, but in short, when the current owner took over the building, she had bought an antique mirror which had come from England. Apparently, fingerprints were noticed on the mirror, and no amount of Windex could scrub these things away. Things progressed, and what were just fingerprints on apparently the inside of the mirror, became the vision of an entire HAND, which culminated in an image of a terrifying FACE peering back out from the mirror! Strange knockings and other disturbances seemed attacked to the mirror as well, so it was decided that the thing had to be gotten rid of…and was put out on the curb where some lucky passerby snagged him or herself a FREE possessed mirror!
|Angela’s On The River,
formerly the Chilton House
Walking down the river’s edge a short ways, we stopped to discuss the importance of the old covered bridge that once stood over the Coal River and how as Confederate troops left town, they burned the bridge in attempt to stop the Union troops from following them. Hilariously, I guess it had been a particularly dry season, because the Coal River was low enough for them to just walk across without the aid of the bridge, so that piece of history was lost in an instant for nothing. And, while we were still in sight of the Coal River, Denise told us the ironic tale of a former preacher who gave up the pulpit for the whiskey selling business, but drank away all his profits and ended up killing his wife and ‘hiding’ her body in the river. His subsequent trial and hanging were a big deal and featured in newspapers well beyond the borders of then-Virginia!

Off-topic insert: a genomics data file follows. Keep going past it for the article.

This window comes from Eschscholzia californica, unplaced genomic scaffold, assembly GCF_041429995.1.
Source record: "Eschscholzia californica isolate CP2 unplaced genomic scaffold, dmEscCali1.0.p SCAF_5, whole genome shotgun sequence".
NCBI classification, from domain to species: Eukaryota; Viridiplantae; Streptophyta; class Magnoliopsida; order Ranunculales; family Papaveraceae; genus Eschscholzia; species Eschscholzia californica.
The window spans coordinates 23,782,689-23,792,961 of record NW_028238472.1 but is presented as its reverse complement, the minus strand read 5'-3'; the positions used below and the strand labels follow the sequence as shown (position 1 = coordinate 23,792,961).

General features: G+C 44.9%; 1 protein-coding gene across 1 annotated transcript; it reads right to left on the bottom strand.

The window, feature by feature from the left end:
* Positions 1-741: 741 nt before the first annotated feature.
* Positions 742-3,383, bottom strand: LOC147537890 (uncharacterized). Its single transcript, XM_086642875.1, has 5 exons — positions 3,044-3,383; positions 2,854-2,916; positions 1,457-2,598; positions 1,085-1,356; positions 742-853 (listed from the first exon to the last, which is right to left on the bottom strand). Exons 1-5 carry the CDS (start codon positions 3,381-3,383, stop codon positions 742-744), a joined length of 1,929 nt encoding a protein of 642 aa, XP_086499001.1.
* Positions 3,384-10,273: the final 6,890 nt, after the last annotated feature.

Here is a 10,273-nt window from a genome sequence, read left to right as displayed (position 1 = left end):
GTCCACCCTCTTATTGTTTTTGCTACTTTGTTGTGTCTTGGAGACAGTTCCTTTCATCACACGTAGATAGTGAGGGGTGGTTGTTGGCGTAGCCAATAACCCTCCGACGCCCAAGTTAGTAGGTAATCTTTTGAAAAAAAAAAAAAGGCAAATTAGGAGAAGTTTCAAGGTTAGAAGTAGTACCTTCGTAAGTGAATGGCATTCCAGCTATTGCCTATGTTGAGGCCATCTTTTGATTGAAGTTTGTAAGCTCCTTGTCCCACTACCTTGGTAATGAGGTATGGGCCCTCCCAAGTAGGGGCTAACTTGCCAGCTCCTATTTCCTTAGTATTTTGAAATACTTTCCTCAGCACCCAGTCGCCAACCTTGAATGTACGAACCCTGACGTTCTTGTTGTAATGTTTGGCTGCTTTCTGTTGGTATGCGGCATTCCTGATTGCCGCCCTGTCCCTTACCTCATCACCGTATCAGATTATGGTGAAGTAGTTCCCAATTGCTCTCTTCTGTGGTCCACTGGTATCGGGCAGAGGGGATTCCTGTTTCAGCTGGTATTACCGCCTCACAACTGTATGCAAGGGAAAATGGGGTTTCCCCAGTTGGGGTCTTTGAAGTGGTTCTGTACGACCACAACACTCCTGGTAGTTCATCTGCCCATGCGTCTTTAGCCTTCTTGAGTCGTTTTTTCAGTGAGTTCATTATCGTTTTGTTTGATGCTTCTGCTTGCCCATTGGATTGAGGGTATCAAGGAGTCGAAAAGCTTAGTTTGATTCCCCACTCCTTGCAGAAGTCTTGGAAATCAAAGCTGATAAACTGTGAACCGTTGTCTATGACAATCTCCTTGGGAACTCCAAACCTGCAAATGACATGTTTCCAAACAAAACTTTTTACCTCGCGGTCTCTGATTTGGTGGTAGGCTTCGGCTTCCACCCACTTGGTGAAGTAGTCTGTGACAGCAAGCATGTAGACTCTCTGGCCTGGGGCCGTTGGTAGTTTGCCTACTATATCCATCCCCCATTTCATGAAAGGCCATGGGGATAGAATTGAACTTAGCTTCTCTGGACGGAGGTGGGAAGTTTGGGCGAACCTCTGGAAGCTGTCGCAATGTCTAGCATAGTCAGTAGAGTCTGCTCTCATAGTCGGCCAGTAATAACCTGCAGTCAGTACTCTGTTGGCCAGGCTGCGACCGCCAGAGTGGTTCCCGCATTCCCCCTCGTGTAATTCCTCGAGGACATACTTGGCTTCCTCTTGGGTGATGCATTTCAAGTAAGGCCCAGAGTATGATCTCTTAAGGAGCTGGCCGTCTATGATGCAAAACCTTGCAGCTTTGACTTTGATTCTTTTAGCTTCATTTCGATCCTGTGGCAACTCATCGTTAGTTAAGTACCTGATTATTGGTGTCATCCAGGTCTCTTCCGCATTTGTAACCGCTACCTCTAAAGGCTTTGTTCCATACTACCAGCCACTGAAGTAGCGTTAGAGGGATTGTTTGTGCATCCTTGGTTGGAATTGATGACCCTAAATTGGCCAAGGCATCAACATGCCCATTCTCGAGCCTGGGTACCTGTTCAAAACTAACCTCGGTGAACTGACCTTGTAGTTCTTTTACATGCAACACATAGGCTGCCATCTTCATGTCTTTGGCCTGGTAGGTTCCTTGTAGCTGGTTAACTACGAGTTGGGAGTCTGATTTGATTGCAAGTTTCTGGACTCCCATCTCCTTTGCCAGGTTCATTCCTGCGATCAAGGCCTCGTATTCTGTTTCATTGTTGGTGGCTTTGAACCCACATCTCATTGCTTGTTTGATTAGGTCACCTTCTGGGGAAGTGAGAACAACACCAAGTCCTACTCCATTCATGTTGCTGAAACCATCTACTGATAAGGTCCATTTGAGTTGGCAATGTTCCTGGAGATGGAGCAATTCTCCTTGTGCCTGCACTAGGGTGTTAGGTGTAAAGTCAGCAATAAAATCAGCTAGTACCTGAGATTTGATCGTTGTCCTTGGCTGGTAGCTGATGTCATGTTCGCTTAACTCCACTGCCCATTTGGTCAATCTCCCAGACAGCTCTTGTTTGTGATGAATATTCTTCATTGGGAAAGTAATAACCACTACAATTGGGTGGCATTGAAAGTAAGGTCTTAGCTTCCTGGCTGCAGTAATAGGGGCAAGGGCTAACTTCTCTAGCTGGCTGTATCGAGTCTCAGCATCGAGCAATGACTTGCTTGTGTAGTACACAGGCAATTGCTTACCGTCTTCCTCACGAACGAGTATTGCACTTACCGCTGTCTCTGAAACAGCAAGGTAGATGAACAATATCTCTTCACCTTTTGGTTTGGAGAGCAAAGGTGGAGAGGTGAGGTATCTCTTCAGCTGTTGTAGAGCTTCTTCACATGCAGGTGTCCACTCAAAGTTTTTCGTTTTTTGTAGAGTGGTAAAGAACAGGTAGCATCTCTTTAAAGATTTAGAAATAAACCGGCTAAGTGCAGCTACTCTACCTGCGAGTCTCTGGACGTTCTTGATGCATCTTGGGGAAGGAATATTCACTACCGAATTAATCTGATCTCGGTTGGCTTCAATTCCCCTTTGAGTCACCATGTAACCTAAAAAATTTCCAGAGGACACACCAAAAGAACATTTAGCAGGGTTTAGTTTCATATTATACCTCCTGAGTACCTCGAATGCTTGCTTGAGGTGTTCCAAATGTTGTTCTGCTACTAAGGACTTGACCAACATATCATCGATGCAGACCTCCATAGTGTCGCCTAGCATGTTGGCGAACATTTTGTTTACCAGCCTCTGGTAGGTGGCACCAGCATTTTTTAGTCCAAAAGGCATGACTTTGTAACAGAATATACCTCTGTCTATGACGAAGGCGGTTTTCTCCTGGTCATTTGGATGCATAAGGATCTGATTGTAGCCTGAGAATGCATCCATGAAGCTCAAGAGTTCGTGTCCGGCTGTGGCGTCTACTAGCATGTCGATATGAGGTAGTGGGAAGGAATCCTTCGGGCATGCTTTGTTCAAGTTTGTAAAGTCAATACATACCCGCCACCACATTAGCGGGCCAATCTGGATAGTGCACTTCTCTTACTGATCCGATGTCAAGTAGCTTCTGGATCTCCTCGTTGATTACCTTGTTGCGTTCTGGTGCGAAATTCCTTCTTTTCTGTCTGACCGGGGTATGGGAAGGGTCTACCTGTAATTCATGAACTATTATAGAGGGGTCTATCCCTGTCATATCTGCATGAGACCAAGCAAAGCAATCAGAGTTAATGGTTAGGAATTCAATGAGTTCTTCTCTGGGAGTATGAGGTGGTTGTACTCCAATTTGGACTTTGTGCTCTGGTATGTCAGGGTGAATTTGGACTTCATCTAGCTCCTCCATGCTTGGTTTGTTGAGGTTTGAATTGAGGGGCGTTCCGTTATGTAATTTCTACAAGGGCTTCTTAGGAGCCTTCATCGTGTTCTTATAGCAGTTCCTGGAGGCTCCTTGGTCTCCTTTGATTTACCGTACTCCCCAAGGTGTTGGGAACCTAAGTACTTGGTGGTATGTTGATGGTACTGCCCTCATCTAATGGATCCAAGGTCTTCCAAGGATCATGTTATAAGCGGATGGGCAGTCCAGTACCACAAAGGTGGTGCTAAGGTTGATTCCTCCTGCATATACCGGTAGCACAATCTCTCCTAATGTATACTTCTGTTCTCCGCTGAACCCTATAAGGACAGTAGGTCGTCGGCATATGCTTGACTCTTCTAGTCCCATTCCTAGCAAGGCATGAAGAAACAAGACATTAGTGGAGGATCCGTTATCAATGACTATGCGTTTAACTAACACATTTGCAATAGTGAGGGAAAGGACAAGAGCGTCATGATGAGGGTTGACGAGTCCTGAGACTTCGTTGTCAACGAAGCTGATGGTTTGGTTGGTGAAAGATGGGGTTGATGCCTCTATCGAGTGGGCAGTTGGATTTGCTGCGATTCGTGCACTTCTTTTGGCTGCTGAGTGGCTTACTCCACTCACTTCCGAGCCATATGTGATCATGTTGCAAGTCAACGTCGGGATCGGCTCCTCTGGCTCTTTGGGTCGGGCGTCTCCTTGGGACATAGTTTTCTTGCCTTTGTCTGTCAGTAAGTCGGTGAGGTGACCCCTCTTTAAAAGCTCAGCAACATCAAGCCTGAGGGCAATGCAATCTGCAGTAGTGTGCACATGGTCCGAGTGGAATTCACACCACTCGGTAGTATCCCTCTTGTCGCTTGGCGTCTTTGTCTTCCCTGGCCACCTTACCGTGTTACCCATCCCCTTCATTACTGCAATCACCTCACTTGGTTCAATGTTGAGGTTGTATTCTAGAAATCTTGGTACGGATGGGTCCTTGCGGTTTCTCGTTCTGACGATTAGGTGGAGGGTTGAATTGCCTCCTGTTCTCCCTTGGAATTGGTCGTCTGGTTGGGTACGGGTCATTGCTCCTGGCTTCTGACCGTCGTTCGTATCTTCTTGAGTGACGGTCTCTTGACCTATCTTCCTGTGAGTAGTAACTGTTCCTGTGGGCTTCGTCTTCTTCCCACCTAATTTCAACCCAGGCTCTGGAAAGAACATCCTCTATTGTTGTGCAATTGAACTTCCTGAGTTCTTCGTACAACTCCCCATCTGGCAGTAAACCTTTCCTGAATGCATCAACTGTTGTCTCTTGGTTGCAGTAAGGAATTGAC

The next location was St. Paul’s Baptist Church
, where there is some beautiful artwork on the doors to the church, and then a short uphill hike to everyone’s favorite house in St. Albans—The Mohler House. Now, technically, the Mohler House isn’t really Civil War related as it wasn’t built until the early 1900′s, but Denise found a couple of ways to tie it in, including the fact that where the house sits was once part of the large Muckamore estate, and was probably where the enslaved members of the estate lived. The Mohler House has an absolutely fascinating history, including being used to house nearly 100 young women known as ‘Rosies’ during WW2 who worked at the Naval Ordnance Plant in South Charleston. It’s also thought to be haunted, of course! Activity isn’t really specific, but the area around the staircase and in the basement tends to give people a very, very bad feeling.